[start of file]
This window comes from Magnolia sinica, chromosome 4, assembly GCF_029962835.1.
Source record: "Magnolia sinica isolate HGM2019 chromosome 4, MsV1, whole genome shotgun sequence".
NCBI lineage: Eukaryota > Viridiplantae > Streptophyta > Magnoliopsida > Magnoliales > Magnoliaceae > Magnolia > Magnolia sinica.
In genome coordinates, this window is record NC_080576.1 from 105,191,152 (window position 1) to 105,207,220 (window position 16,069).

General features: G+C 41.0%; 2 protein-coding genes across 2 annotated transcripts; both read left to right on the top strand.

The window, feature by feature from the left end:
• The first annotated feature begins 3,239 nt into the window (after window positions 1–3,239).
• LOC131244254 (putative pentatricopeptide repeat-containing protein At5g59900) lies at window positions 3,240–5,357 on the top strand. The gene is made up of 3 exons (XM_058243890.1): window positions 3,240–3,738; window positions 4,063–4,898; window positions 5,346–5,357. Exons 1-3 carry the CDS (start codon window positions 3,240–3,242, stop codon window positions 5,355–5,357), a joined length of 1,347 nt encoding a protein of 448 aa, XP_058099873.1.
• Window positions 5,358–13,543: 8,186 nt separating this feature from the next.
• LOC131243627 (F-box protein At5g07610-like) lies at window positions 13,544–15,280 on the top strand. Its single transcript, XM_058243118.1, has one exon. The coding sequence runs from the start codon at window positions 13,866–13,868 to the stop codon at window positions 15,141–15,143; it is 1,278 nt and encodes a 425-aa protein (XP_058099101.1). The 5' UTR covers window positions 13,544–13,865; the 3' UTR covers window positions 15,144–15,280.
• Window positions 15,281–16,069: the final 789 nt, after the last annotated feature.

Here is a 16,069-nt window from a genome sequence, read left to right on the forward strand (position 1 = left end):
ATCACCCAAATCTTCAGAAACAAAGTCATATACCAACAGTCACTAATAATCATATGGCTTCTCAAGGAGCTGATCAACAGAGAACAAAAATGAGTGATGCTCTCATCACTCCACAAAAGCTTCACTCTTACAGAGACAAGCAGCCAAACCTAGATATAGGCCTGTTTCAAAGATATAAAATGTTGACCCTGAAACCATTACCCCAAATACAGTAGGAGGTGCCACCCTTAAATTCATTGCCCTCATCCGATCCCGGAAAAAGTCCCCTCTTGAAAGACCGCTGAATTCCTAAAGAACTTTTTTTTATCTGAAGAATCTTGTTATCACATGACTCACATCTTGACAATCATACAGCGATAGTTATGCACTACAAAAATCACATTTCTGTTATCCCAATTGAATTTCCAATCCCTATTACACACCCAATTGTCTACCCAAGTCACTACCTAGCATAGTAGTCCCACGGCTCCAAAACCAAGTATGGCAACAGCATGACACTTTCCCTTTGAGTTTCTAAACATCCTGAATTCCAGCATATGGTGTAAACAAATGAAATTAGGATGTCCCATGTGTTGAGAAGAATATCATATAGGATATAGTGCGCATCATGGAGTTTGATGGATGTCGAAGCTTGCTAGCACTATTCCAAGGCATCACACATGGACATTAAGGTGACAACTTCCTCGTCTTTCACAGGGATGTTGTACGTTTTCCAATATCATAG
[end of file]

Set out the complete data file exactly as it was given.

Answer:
This window comes from Magnolia sinica, chromosome 4, assembly GCF_029962835.1.
Source record: "Magnolia sinica isolate HGM2019 chromosome 4, MsV1, whole genome shotgun sequence".
NCBI lineage: Eukaryota > Viridiplantae > Streptophyta > Magnoliopsida > Magnoliales > Magnoliaceae > Magnolia > Magnolia sinica.
In genome coordinates, this window is record NC_080576.1 from 105,191,152 (window position 1) to 105,207,220 (window position 16,069).

General features: G+C 41.0%; 2 protein-coding genes across 2 annotated transcripts; both read left to right on the top strand.

The window, feature by feature from the left end:
• The first annotated feature begins 3,239 nt into the window (after window positions 1–3,239).
• LOC131244254 (putative pentatricopeptide repeat-containing protein At5g59900) lies at window positions 3,240–5,357 on the top strand. The gene is made up of 3 exons (XM_058243890.1): window positions 3,240–3,738; window positions 4,063–4,898; window positions 5,346–5,357. Exons 1-3 carry the CDS (start codon window positions 3,240–3,242, stop codon window positions 5,355–5,357), a joined length of 1,347 nt encoding a protein of 448 aa, XP_058099873.1.
• Window positions 5,358–13,543: 8,186 nt separating this feature from the next.
• LOC131243627 (F-box protein At5g07610-like) lies at window positions 13,544–15,280 on the top strand. Its single transcript, XM_058243118.1, has one exon. The coding sequence runs from the start codon at window positions 13,866–13,868 to the stop codon at window positions 15,141–15,143; it is 1,278 nt and encodes a 425-aa protein (XP_058099101.1). The 5' UTR covers window positions 13,544–13,865; the 3' UTR covers window positions 15,144–15,280.
• Window positions 15,281–16,069: the final 789 nt, after the last annotated feature.

Here is a 16,069-nt window from a genome sequence, read left to right on the forward strand (position 1 = left end):
ATCACCCAAATCTTCAGAAACAAAGTCATATACCAACAGTCACTAATAATCATATGGCTTCTCAAGGAGCTGATCAACAGAGAACAAAAATGAGTGATGCTCTCATCACTCCACAAAAGCTTCACTCTTACAGAGACAAGCAGCCAAACCTAGATATAGGCCTGTTTCAAAGATATAAAATGTTGACCCTGAAACCATTACCCCAAATACAGTAGGAGGTGCCACCCTTAAATTCATTGCCCTCATCCGATCCCGGAAAAAGTCCCCTCTTGAAAGACCGCTGAATTCCTAAAGAACTTTTTTTTATCTGAAGAATCTTGTTATCACATGACTCACATCTTGACAATCATACAGCGATAGTTATGCACTACAAAAATCACATTTCTGTTATCCCAATTGAATTTCCAATCCCTATTACACACCCAATTGTCTACCCAAGTCACTACCTAGCATAGTAGTCCCACGGCTCCAAAACCAAGTATGGCAACAGCATGACACTTTCCCTTTGAGTTTCTAAACATCCTGAATTCCAGCATATGGTGTAAACAAATGAAATTAGGATGTCCCATGTGTTGAGAAGAATATCATATAGGATATAGTGCGCATCATGGAGTTTGATGGATGTCGAAGCTTGCTAGCACTATTCCAAGGCATCACACATGGACATTAAGGTGACAACTTCCTCGTCTTTCACAGGGATGTTGTACGTTTTCCAATATCATAG